The very first drag made my head spin. The second made me want to throw up. I watched as my friends had similar reactions, and yet we persevered. By the time we got to Stratford, we had managed to make it halfway through the pack. The dizziness had been replaced by a foul taste in my mouth and a burning in my stomach, but it didn't matter. The boys in the seats in front of us had started to take notice of our otherwise conservative little group. Smoking had made us cool, and we weren't about to give that up.
It was several months before I tried smoking again. This time it was at a school dance. The reaction was a little less severe, and with the encouragement of my friends, I was soon joining them outside at lunch everyday for a quick smoke. My parents, both anti-smokers, had begun to notice the undeniable stench of tobacco on my clothes, and yet I was in denial. They all knew that most of friends had parents who smoked, so I blamed it on them. By the time I graduated from high school, I was hooked.
The terrible thing about a cigarette addiction is that it is easily fed. Thirty years ago when I first became a tobacco junkie, a large pack of cigarettes cost less than a dollar. Cigarettes could be purchased anywhere, by virtually anyone, and you could smoke anywhere you wanted - movie theatres, airplanes, even the grocery store. My mother once joked that I couldn't even drive a car without a cigarette in my hand.
She was right. Smoking became an integral part of just about every activity in my life - driving, talking on the phone, working, watching a movie, enjoying a meal, a good book or a friendly conversation.
For a dozen long years I was addicted to nicotine. I used to joke that is was easy to quit smoking. I had done it hundreds of times. Every night before I went to bed I would vow that the cigarette that I extinguished as I turned out the light would be my last. Every New Year's Eve, every birthday, every Sunday, every holiday, was marked as another occasion to take the pledge. Sometimes my promise would last several weeks or even months, but invariably if I lit just one cigarette, I would be back to my pack and a half a day habit. I would play games with myself, promising special treats if I managed to go just one day without a cigarette. The Catch-22 was that the one special treat that I wanted more than anything else was a cigarette.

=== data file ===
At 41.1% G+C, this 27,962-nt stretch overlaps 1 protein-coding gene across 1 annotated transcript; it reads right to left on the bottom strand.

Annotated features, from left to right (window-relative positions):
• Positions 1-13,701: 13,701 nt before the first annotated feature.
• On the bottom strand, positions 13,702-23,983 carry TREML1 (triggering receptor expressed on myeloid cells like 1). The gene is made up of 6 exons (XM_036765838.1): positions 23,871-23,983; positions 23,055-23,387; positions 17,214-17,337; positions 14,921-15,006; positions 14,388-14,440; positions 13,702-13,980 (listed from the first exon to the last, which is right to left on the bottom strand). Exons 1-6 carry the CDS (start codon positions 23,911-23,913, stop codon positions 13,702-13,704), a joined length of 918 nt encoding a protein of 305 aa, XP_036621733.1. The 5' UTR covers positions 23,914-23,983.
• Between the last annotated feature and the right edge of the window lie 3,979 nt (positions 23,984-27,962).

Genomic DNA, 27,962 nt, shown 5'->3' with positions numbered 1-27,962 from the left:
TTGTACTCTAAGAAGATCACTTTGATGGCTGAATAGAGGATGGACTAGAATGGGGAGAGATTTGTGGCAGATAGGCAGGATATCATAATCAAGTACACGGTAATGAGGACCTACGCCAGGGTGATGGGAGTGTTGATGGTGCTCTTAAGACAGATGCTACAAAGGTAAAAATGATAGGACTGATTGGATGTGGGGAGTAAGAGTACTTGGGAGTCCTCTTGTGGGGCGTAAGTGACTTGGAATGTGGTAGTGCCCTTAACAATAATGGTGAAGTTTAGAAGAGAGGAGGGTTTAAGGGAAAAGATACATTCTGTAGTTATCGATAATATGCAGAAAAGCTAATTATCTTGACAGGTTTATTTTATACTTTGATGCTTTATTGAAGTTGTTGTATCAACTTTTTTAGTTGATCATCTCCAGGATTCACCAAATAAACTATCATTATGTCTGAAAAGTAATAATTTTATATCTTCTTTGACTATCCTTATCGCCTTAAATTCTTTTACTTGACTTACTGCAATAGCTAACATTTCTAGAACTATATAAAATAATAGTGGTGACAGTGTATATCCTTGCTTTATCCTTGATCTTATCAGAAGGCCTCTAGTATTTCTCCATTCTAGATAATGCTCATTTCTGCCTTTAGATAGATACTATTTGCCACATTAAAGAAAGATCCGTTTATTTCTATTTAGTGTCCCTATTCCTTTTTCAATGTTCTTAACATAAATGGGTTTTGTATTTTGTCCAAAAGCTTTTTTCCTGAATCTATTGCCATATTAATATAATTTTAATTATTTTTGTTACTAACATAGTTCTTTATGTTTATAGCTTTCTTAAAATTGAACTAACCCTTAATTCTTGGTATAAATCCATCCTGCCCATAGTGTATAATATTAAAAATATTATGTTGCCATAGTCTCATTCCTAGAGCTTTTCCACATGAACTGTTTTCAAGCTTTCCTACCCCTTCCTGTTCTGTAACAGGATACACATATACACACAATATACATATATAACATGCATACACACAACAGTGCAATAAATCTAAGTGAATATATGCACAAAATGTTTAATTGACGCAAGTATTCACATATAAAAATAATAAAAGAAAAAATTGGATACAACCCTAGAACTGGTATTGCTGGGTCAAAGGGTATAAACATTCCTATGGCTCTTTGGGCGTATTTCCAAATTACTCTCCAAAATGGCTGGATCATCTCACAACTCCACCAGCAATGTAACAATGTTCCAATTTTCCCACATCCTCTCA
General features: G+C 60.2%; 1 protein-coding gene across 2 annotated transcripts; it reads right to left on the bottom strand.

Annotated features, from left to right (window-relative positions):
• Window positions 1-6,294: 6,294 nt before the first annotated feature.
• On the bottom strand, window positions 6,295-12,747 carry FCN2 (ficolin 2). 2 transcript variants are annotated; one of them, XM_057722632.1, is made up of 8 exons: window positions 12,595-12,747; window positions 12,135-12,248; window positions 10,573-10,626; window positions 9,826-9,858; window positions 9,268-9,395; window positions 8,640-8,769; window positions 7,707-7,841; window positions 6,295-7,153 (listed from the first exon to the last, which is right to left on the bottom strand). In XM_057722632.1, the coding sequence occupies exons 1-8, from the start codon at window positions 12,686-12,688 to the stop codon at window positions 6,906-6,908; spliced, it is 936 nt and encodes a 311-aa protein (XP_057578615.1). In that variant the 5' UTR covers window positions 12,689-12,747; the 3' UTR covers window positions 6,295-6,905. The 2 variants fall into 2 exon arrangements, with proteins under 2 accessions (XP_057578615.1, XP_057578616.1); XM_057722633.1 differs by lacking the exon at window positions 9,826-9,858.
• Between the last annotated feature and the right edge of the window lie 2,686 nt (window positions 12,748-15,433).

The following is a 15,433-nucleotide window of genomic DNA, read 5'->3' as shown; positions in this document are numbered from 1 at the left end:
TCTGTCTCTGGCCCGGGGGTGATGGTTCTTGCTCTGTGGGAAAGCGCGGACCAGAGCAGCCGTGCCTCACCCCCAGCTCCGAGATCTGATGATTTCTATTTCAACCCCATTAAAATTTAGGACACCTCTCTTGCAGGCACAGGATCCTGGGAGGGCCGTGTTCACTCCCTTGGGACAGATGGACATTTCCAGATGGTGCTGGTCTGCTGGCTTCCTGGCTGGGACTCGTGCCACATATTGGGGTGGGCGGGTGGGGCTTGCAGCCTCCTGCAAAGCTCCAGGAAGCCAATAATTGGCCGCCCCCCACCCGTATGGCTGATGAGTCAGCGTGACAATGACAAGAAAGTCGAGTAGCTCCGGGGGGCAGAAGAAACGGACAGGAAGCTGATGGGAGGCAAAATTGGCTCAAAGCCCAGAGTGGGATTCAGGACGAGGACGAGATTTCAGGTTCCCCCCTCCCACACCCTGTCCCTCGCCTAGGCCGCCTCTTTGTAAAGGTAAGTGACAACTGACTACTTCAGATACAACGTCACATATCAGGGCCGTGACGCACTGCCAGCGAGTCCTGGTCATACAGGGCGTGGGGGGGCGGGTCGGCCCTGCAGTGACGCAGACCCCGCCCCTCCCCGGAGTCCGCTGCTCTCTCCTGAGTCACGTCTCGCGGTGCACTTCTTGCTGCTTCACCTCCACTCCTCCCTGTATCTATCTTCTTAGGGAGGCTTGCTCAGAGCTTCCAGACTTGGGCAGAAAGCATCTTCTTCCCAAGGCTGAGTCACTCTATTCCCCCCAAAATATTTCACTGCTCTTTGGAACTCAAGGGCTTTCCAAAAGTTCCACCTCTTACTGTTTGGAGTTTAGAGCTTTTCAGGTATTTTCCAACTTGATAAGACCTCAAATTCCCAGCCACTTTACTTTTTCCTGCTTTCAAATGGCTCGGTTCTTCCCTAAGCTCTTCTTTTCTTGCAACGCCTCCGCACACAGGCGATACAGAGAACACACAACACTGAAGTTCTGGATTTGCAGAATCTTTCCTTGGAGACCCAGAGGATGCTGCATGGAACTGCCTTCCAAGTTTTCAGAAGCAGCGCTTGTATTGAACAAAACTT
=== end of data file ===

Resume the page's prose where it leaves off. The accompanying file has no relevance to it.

We've come a long way since then. Tobacco has finally been recognized for the environmental poison that it is. Each cigarette contains 4,000 chemicals and poisons, and 50 known cancer-causing substances. Thanks to public smoking bans, an individual's right to smoke has been replaced by the public's right to clean air.
Sadly, smoking is still the leading cause of preventable illness, disability and death. One in two lifetime smokers will die from their habit. Half of these deaths will occur in middle age. According to the Alberta Alcohol and Drug Abuse Commission (AADAC), over 47,000 Canadians die each year from smoking. The AADAC also reports that smoking is the cause of one-fifth of all deaths from cancer, heart disease and stroke.
I was one of the lucky ones. Before I became pregnant with our first child, my husband and I made a pact to quit smoking. Knowingly polluting our bodies was one thing; damaging our unborn child was another. I find it ironic that in giving life to my son, he gave me mine back.
Nicotine is more addictive than heroin. I believe that cigarettes should be illegal and inaccessible. Until then, if you don't smoke, don't start. If you have children, do whatever you can to prevent them from starting. Their lives depend on it.
January 15 to 21 is National Non-Smoking Week in Canada. For more information, check out:
The Canadian Cancer Society
The Truth About Tobacco